SSL Certificates – What, why, where and how?

SSL Certificates – What, why, where and how?

 

Google is now getting a bit sticky about SSL certificates.  They are not a legal requirement (yet) but due to restrictions that Google is enforcing, not having one can have an effect on your SEO. Effective July 2018, Google’s Chrome browser will mark non-HTTPS sites as ‘not secure’.

 

An SSL (Secure Sockets Layer) certificate is a digital certificate. It essentially authenticates the identity of a website and encrypts information sent to the server using SSL technology.

 

A certificate serves as an electronic “passport” that establishes an online entity’s credentials when doing business on the Web. An SSL certificate contains the following information:

 

  • The certificate holder’s name
  • The certificate’s serial number and expiration date
  • A copy of the certificate holder’s public key
  • The digital signature of the certificate-issuing authority

 

When installed on a web server, an SSL certificate activates the padlock and the https protocol and allows secure connections from a web server to a browser. Typically, SSL is used to secure credit card transactions, data transfer, and logins, and more recently is becoming the norm when securing browsing of social media sites.

 

SSL Certificates bind together:

  • An organisational identity (i.e. company name) and location.
  • A domain name, server name or hostname

 

A hosting provider has the SSL Certificate installed onto its web server to initiate a secure session with browsers. Once a secure connection is established, all web traffic between the web server and the web browser will be secure.

 


When secure, the application protocol (also known as HTTP) will change to HTTPs, here the ‘S’ stands for ‘secure’. Depending on the type of certificate you purchase and what browser you are surfing the internet on, a browser will show a padlock or green bar in the browser when you visit a website that has an SSL Certificate installed.

 

 

What is an SSL Certificate?

SSL Certificates are small data files that digitally bind a cryptographic key to an organisation’s details. When installed on a web server, it activates the padlock and the https protocol and allows secure connections from a web server to a browser. Typically, SSL is used to secure credit card transactions, data transfer, logins, and more recently is becoming the norm when securing browsing of social media sites.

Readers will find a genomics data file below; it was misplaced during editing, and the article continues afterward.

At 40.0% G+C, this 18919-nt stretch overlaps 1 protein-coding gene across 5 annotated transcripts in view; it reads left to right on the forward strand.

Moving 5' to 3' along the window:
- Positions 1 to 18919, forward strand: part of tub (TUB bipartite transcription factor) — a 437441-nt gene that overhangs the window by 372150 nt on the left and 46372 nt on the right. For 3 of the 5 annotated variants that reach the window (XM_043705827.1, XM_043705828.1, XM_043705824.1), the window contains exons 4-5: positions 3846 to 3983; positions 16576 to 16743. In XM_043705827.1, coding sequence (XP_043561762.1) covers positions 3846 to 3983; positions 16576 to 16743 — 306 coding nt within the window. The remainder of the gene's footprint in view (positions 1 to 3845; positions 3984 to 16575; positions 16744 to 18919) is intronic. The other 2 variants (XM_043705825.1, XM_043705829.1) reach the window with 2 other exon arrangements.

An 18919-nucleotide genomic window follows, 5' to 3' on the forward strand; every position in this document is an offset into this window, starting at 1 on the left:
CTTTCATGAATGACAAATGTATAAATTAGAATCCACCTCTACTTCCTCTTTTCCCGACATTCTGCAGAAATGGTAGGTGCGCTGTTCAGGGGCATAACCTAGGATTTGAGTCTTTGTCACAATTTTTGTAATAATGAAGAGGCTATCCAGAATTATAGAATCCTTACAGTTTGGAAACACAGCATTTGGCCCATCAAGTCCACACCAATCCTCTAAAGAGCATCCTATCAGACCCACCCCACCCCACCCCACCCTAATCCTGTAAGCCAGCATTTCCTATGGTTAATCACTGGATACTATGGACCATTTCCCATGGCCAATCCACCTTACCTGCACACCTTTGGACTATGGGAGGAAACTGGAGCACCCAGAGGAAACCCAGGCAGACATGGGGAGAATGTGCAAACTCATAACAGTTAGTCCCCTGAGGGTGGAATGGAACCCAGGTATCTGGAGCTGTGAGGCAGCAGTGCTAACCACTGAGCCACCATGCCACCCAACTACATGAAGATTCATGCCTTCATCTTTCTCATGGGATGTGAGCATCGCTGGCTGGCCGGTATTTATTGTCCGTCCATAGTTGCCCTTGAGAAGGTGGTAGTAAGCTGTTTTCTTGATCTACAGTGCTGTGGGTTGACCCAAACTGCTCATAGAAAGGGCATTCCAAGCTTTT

How Does an SSL Certificate Work?

SSL Certificates use something called public key cryptography.

This particular kind of cryptography harnesses the power of two keys which are long strings of randomly generated numbers. One is called a private key and one is called a public key. A public key is known to your server and available in the public domain. It can be used to encrypt any message. If Alice is sending a message to Bob she will lock it with Bob’s public key but the only way it can be decrypted is to unlock it with Bob’s private key. Bob is the only one who has his private key so Bob is the only one who can use this to unlock Alice’s message. If a hacker intercepts the message before Bob unlocks it, all they will get is a cryptographic code that they cannot break, even with the power of a computer.

If we look at this in terms of a website, the communication is happening between a website and a server. Your website and server are Alice and Bob.

 

 

Why Do I Need An SSL Certificate?

SSL Certificates protect your sensitive information such as credit card information, usernames, passwords etc. It also:

 

  • Keeps data secure between servers
  • Increases your Google Rankings
  • Builds/Enhances customer trust
  • Improves conversion rates

 

 

 

Where Do I Buy An SSL Certificate?

SSL Certificates need to be issued from a trusted Certificate Authority. Browsers, operating systems, and mobile devices maintain list of trusted Certificate Authority Root certificates.

The Root Certificate must be present on the end user’s machine in order for the Certificate to be trusted. If it is not trusted the browser will present untrusted error messages to the end user. In the case of e-commerce, such error messages can result in immediate lack of confidence in the website and you can risk losing confidence and business.

 

Check out what Barclays have to say about SSL Certificates in their new TV advert by clicking here!

 

Luckily, DP Marketing Communications are here to offer advice about the best option for your site. We have developed a FREE SSL Checklist to help you figure out what type of certificate you need. Enjoy!

 

 

 

Laura Timson
No Comments

Post a Comment

Comment
Name
Email
Website

This website uses cookies to give you the best experience. If you agree for us to use cookies on this device please click the 'Accept' button.